Dear Hobbes (h2so4 7)

Dear Hobbes, Sir:

I am currently involved in a developing friendship with a member of the opposite sex. Okay, he's a guy and I'm a girl. I just can't tell what he thinks of me. When he asks me to have dinner or a drink, how can I tell if it is a date? I was convinced that we were dating, and then he pulled the old friendly neutrality routine. How should I proceed?

--Definitionally Challenged

Dear Definitionally:

Vainglorious men, such as without being conscious to themselves of great sufficiency, delight in supposing themselves gallant men, are inclined only to ostentation; but not to attempt: because when danger or difficulty appears, they look for nothing but to have their insufficiency discovered.

Vainglorious men, such as estimate their sufficiency by the flattery of others, or the fortune of some precedent action, without assured ground of hope from the true know-ledge of themselves, are inclined to rash engaging; and in the approach of danger, or difficulty, to retire if they can: because not seeing the way of safety, they will rather hazard their honor, which may be salved with an excuse; than their lives, or happiness, for which no salve is sufficient. With a true man, you won't have to guess.

Sincerely,

T. Hobbes

Dear Hobbes:

I have been perusing the manuals provided by Emily Post, Miss Manners and the like, for signs as to how I might manage myself in company so as to avoid the bumbling habits that have been associated with me thus far in my life. I find that, however, while I look for consistent advice, I light upon only its opposite: chaos. Miss Manners says one thing and Miss Post another.

What am I to do?

--Numbed Bumbler

Dear Bumbler:

There is a difference of manners amongst men. By manners, I mean not here decency of behavior; as how one should salute another, or how a man should wash his mouth, or pick his teeth before company, and such other points of the small morals; but rather those qualities of mankind that concern their living together in peace, and unity. To which end we are to consider that the felicity of this life consisteth not in the repose of a mind satisfied.... For there is no such finis ultimus, utmost aim, nor summum bonum, greatest good, as is spoken of in the books of the old moral philosophers.

Leave aside Post and Manners, and open books by great men. A man can no more live, whose desires are at an end, than he, whose senses and imaginations are at a stand. Waste not your thoughts on these matters of no account. You must strive to see in yourself the pattern of other men. Whosoever looketh into himself, and considereth what he doth, when he doth think, opine, reason, hope, fear, &c. and upon what grounds; he shall thereby read and know what are the thoughts and passions of all other men upon the like occasions. In this way you will bumble not, my friend. Men are similar in their passions, though not in the object of those passions, which vary according to the constitution and education of each individual.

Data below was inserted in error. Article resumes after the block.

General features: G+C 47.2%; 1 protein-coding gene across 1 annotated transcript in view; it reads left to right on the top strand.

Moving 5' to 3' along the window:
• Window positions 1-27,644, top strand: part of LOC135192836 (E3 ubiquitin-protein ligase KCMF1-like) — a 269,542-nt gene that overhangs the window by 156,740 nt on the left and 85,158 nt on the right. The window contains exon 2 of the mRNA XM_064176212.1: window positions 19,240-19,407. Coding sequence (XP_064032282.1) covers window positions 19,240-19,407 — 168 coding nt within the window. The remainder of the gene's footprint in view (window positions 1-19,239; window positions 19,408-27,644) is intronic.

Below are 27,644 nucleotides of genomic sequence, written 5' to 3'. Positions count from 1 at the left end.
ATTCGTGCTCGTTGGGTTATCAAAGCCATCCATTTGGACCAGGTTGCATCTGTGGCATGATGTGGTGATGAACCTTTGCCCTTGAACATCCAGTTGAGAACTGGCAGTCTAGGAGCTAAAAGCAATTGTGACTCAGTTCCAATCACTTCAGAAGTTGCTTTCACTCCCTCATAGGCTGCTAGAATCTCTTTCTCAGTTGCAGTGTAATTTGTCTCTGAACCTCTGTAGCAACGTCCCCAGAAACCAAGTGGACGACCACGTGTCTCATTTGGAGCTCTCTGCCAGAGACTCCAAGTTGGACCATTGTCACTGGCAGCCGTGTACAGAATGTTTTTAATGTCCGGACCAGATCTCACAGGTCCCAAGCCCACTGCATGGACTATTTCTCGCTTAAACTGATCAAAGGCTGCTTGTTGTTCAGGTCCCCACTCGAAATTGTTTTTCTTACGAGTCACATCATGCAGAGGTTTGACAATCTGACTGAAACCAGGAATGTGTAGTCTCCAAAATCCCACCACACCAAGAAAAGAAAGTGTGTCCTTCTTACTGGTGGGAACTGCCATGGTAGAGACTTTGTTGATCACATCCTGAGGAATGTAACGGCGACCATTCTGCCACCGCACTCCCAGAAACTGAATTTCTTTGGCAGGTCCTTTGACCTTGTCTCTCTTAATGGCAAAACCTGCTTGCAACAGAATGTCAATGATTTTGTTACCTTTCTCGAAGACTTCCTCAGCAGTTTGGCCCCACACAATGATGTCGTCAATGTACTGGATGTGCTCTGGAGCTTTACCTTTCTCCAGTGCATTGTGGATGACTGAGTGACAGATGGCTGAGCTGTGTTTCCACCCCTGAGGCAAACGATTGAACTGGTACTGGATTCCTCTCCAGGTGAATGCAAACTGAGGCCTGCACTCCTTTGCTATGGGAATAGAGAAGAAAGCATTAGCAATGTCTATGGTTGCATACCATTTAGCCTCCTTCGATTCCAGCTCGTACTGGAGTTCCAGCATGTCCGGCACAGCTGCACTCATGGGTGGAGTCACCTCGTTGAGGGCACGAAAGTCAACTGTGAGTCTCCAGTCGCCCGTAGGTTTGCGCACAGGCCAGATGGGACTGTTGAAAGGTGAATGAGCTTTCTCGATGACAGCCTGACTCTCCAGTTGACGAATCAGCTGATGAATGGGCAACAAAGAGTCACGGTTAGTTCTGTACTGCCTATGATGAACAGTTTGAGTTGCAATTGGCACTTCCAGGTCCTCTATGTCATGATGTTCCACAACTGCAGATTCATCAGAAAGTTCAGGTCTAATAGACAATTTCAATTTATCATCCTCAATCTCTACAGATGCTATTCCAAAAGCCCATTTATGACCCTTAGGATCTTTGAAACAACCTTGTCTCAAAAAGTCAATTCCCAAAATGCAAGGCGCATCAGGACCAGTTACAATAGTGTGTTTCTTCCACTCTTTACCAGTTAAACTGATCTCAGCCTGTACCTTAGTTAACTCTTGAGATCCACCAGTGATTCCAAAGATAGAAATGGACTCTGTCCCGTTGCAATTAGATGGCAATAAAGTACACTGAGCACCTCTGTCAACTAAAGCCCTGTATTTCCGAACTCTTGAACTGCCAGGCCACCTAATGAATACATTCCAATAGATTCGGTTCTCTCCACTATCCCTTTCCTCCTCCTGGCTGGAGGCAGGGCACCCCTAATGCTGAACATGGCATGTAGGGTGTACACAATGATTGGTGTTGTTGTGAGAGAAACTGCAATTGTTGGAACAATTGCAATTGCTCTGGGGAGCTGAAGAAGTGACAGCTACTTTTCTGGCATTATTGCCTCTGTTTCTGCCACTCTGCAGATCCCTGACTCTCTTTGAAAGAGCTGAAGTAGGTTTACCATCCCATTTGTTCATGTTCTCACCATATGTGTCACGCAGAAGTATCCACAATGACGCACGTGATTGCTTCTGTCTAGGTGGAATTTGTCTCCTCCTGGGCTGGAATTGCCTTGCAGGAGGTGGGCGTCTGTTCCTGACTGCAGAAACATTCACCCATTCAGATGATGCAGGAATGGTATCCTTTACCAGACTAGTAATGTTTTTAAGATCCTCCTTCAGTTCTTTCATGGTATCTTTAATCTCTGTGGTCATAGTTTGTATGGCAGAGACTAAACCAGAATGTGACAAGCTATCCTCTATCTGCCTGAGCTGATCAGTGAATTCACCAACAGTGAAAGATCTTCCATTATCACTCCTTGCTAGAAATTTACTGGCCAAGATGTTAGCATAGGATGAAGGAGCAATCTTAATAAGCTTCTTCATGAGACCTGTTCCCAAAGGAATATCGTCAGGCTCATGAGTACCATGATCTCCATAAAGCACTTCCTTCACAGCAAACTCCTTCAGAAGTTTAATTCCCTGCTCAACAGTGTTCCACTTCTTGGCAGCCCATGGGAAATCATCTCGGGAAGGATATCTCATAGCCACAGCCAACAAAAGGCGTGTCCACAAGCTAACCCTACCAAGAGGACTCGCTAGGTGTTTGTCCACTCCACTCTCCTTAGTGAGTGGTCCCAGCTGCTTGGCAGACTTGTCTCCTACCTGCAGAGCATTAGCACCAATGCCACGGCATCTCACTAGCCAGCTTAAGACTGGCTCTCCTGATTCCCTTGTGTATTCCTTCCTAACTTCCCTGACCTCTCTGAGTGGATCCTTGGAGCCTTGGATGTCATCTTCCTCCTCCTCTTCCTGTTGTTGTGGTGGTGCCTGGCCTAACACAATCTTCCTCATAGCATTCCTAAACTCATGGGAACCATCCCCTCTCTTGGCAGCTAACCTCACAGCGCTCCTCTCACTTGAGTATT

Trust in your own judgment. Felicity is a continual progress of the desire from one object to another; the attaining of the former being still but the way to the latter.

Yours,

T. Hobbes.

Dear Hobbes:

What causes women to wear white pumps?

--Avia, h2so4 staff member

Dear Avia:

I see that you have no faith in the pagan interpretations of Aristotle, though I did find his answer to you (in h2so4 #6) to be satisfying on all accounts.

My reasoning is much the same, though with different effects. Such choice of footwear is made only by means of irremediable ignorance. This is an ignorance of nature, not intellect. Ignorance of nature and its causes disposeth a man or woman to credulity, so as to believe many times impossibilities: for such know nothing to the contrary, but that such lies may be true; being unable to detect the impossibility. And credulity, because men like to be hearkened unto company, disposeth them to lying: so that ignorance itself without malice, is able to make a man both to believe lies, and to tell them; and sometimes to invent them.

Miss Manners says one may not wear white pumps save between Memorial Day and Labor Day. This permission is taken by the faint of heart as a commission to do so, when in fact it need not be. Cobblers, then, hearkening to the demand of the seasonally shod, supply unto the seekers such commodity, thereby spreading the proliferation of ignorant fashion. Meanwhile, the footwear appeareth in all manner of shop windows, producing in the weak-willed and unimaginative a desire to possess. The wearers, in their ignorance, believe they need such "fashion," in other words, they believe the lie. What is more, they advise others to adhere to it, both in practice and in exhortation; thus they invent more demand, and more lies.

Hold steadfast to your knowledge and creativity. The laws of nature are immutable and eternal; for injustice, ingratitude, arrogance, pride, iniquity, and the rest, can never be made lawful. For it can never be that war shall preserve life, and peace destroy it. In such a manner, the laws of fashion hold steady, even in their seeming whimsy. For it can never be that a shoe by a master such as John Fluevog, no matter how obscure its origin, might jar the eye upon entering the sphere of vision; and white pumps will not be made attractive, no matter the size of the demand and the purchase, nor the number on display at Leeds.

Yours,

T. Hobbes

[scribed by Jill Stauffer, ©1996]